- The Washington Times - Wednesday, October 29, 2003

Conservative talk-radio host Laura Ingraham says the nation’s elites are opposed to traditional Middle-American values such as patriotism and religious faith.

Miss Ingraham’s new book, “Shut Up and Sing: How Elites from Hollywood, Politics, and the U.N. are Subverting America,” published by Regnery, is a stinging rebuke of liberal elitists both at home and abroad.

“Elites in the United States today believe that America needs to outgrow itself and its traditions and its culture,” she said. “There is one problem with that approach: We live in a representative democracy and the voters don’t much care for those kinds of views.”

The book’s title stems from her experience years ago at an Eagles concert in the District, where singer Don Henley began criticizing the evils of Disney and corporate America. Miss Ingraham said the crowd in her section responded by shouting, “Shut up and sing.”

“The ‘Shut Up and Sing’ sentiment captures the frustration many so-called ‘average Americans’ feel toward the elitist mentality, not only of the entertainment industry, but in politics, universities, the United Nations and Europe,” she said.

Miss Ingraham, a columnist for the New York Sun, whose nationally syndicated radio show is carried by about 175 stations, is a no-nonsense conservative populist. She is known as a less-strident version of Ann Coulter, the combative conservative columnist famous for her withering attacks on liberal politicos and left-wing causes.

Miss Ingraham, 38, said her book is intended to be a “love letter to the average American.”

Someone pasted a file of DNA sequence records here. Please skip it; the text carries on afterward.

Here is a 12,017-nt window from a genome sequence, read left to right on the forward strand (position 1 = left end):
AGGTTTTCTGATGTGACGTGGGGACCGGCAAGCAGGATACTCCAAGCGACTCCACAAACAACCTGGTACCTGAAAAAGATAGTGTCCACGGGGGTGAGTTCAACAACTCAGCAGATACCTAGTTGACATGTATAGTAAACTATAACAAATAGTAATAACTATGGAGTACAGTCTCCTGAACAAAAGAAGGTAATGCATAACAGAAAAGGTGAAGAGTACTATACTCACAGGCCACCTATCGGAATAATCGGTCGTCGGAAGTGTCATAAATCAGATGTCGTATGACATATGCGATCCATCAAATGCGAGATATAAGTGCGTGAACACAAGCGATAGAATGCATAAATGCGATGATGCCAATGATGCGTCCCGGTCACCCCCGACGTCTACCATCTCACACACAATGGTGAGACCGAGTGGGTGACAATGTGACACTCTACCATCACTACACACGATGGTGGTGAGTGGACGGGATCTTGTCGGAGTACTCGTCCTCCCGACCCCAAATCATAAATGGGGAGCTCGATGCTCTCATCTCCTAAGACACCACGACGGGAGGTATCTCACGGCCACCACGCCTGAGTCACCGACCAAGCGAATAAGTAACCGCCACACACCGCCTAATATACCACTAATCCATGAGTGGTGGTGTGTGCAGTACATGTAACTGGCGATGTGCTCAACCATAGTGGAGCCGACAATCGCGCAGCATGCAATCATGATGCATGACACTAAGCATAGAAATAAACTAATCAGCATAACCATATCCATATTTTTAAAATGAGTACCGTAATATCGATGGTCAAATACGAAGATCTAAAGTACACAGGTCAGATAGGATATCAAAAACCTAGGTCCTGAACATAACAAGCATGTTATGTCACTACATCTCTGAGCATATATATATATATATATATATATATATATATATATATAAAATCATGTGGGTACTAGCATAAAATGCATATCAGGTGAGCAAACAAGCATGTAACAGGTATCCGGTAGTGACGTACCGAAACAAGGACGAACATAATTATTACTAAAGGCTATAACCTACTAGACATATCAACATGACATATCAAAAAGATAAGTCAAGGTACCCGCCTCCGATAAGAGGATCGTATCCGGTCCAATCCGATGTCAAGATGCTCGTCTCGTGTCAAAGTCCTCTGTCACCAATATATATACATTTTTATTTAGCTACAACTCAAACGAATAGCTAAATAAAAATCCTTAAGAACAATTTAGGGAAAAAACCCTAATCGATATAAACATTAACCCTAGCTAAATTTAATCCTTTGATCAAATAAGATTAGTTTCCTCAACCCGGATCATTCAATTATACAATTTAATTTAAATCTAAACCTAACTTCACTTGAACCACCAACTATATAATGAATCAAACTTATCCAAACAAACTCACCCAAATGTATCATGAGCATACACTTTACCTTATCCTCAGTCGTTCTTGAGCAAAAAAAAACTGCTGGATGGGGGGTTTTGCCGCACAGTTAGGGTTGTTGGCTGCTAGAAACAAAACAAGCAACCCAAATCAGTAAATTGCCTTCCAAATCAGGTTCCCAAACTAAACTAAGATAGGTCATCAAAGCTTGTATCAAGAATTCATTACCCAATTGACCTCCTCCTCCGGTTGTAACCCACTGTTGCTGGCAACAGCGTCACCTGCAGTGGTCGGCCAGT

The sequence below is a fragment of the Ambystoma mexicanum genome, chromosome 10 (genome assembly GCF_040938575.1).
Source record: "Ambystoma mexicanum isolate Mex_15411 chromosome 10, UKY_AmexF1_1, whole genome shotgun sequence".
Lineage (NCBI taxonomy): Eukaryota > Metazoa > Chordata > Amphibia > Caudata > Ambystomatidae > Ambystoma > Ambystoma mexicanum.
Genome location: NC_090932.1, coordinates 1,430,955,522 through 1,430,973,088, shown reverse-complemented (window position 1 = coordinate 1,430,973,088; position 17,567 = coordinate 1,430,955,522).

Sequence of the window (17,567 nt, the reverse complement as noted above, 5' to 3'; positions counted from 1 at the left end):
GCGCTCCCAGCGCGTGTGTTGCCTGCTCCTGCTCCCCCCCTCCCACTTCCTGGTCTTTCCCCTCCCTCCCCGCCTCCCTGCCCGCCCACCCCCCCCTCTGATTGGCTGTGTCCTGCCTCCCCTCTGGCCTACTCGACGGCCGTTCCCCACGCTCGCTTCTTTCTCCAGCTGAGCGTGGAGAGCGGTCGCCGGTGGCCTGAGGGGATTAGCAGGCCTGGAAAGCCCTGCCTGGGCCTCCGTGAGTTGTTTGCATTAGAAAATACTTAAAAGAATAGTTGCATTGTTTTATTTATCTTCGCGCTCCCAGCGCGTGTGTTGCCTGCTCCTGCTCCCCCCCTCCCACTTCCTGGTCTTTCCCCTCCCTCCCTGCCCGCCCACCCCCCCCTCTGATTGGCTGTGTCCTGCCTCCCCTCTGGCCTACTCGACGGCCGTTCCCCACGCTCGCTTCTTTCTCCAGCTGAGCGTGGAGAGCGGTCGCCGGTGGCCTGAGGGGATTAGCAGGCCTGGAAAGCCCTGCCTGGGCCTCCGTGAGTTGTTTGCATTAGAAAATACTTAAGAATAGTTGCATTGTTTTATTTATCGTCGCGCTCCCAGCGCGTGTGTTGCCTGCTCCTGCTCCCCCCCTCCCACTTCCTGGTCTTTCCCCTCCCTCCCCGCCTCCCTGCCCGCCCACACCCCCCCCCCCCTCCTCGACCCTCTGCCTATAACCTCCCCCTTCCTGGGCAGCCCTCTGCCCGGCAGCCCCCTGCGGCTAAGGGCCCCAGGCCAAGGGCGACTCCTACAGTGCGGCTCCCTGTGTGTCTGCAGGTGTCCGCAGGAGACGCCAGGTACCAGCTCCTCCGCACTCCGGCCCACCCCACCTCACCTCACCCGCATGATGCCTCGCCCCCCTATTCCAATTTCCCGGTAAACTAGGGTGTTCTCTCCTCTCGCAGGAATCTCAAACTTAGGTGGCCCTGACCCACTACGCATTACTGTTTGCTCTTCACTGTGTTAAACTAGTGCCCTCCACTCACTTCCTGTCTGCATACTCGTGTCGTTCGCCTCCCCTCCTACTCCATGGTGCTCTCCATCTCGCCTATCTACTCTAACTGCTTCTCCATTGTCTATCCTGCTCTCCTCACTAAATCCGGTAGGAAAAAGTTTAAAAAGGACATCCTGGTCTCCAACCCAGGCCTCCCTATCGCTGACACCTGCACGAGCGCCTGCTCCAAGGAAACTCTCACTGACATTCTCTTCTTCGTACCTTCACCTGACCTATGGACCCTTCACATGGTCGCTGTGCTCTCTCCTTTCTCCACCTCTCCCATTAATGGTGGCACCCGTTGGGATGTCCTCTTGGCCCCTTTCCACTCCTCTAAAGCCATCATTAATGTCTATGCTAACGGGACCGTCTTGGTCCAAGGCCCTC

“They’re tired of the Sean Penns and the Kofi Annans lecturing them and trashing their country,” Miss Ingraham said.

“A significant minority within the United States and abroad look down upon American values,” she said. “They are against patriotism, faith and the Second Amendment.”

Miss Ingraham was a criminal-defense lawyer and clerk for Supreme Court Justice Clarence Thomas before her career as a commentator and talk-radio host. Born in Glastonbury, Conn., she said she was raised in a “traditional” household, and her mother worked as a waitress for 35 years.

But there is nothing ordinary about her soaring success. Her book is on the New York Times bestseller list for the fifth consecutive week, and she expects her four-hour daily radio program to be picked up by more stations, including in the District, in the coming months.

Does this mean she’s ready to challenge Rush Limbaugh and Sean Hannity as the country’s leading conservative talk-radio hosts?

“I wish,” she said. “Those guys are all-stars, and have been in radio … for many years. I’m still pretty new to this world and still feeling my way.

“But I would shrivel up and die if my show was entirely focused on politics. I think you win hearts and minds with facts, passion and humor,” Miss Ingraham said. “And you win young minds by knowing the culture, not just by trashing it. I’m a huge [Bruce] Springsteen, Coldplay and Ryan Adams fan … and they are all hopelessly left-wing. Hence the title, ‘Shut Up and Sing.’”

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